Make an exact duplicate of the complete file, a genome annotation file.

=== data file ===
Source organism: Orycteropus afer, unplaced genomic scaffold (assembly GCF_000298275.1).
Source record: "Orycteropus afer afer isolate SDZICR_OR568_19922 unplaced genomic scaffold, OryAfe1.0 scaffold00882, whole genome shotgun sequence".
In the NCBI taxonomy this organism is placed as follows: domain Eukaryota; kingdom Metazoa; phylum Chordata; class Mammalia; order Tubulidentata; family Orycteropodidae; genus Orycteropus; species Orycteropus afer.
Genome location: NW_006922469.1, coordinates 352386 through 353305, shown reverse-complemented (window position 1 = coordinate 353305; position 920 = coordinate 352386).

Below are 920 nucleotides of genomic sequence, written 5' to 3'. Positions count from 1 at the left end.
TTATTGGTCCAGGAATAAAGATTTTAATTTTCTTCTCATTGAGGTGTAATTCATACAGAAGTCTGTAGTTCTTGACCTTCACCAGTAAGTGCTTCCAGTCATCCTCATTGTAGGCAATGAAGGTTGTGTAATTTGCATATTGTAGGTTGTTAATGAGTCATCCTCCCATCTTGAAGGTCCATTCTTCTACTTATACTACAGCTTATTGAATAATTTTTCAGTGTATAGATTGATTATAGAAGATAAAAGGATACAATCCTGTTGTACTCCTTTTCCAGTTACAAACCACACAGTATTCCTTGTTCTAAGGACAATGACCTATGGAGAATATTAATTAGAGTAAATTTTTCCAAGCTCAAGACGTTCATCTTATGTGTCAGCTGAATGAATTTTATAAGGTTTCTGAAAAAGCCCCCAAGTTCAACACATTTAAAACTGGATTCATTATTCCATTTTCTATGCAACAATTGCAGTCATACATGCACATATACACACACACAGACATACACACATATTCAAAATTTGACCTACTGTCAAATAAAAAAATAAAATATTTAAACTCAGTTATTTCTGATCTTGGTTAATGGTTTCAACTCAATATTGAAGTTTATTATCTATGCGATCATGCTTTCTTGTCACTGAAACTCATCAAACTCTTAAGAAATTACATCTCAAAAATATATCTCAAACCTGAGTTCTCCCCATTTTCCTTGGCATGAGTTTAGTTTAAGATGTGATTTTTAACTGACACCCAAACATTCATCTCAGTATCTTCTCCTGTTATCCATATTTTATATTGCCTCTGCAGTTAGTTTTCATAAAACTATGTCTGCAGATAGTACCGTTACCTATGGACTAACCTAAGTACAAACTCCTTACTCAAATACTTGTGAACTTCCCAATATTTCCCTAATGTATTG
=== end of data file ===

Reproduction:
Source organism: Orycteropus afer, unplaced genomic scaffold (assembly GCF_000298275.1).
Source record: "Orycteropus afer afer isolate SDZICR_OR568_19922 unplaced genomic scaffold, OryAfe1.0 scaffold00882, whole genome shotgun sequence".
In the NCBI taxonomy this organism is placed as follows: domain Eukaryota; kingdom Metazoa; phylum Chordata; class Mammalia; order Tubulidentata; family Orycteropodidae; genus Orycteropus; species Orycteropus afer.
Genome location: NW_006922469.1, coordinates 352386 through 353305, shown reverse-complemented (window position 1 = coordinate 353305; position 920 = coordinate 352386).

Below are 920 nucleotides of genomic sequence, written 5' to 3'. Positions count from 1 at the left end.
TTATTGGTCCAGGAATAAAGATTTTAATTTTCTTCTCATTGAGGTGTAATTCATACAGAAGTCTGTAGTTCTTGACCTTCACCAGTAAGTGCTTCCAGTCATCCTCATTGTAGGCAATGAAGGTTGTGTAATTTGCATATTGTAGGTTGTTAATGAGTCATCCTCCCATCTTGAAGGTCCATTCTTCTACTTATACTACAGCTTATTGAATAATTTTTCAGTGTATAGATTGATTATAGAAGATAAAAGGATACAATCCTGTTGTACTCCTTTTCCAGTTACAAACCACACAGTATTCCTTGTTCTAAGGACAATGACCTATGGAGAATATTAATTAGAGTAAATTTTTCCAAGCTCAAGACGTTCATCTTATGTGTCAGCTGAATGAATTTTATAAGGTTTCTGAAAAAGCCCCCAAGTTCAACACATTTAAAACTGGATTCATTATTCCATTTTCTATGCAACAATTGCAGTCATACATGCACATATACACACACACAGACATACACACATATTCAAAATTTGACCTACTGTCAAATAAAAAAATAAAATATTTAAACTCAGTTATTTCTGATCTTGGTTAATGGTTTCAACTCAATATTGAAGTTTATTATCTATGCGATCATGCTTTCTTGTCACTGAAACTCATCAAACTCTTAAGAAATTACATCTCAAAAATATATCTCAAACCTGAGTTCTCCCCATTTTCCTTGGCATGAGTTTAGTTTAAGATGTGATTTTTAACTGACACCCAAACATTCATCTCAGTATCTTCTCCTGTTATCCATATTTTATATTGCCTCTGCAGTTAGTTTTCATAAAACTATGTCTGCAGATAGTACCGTTACCTATGGACTAACCTAAGTACAAACTCCTTACTCAAATACTTGTGAACTTCCCAATATTTCCCTAATGTATTG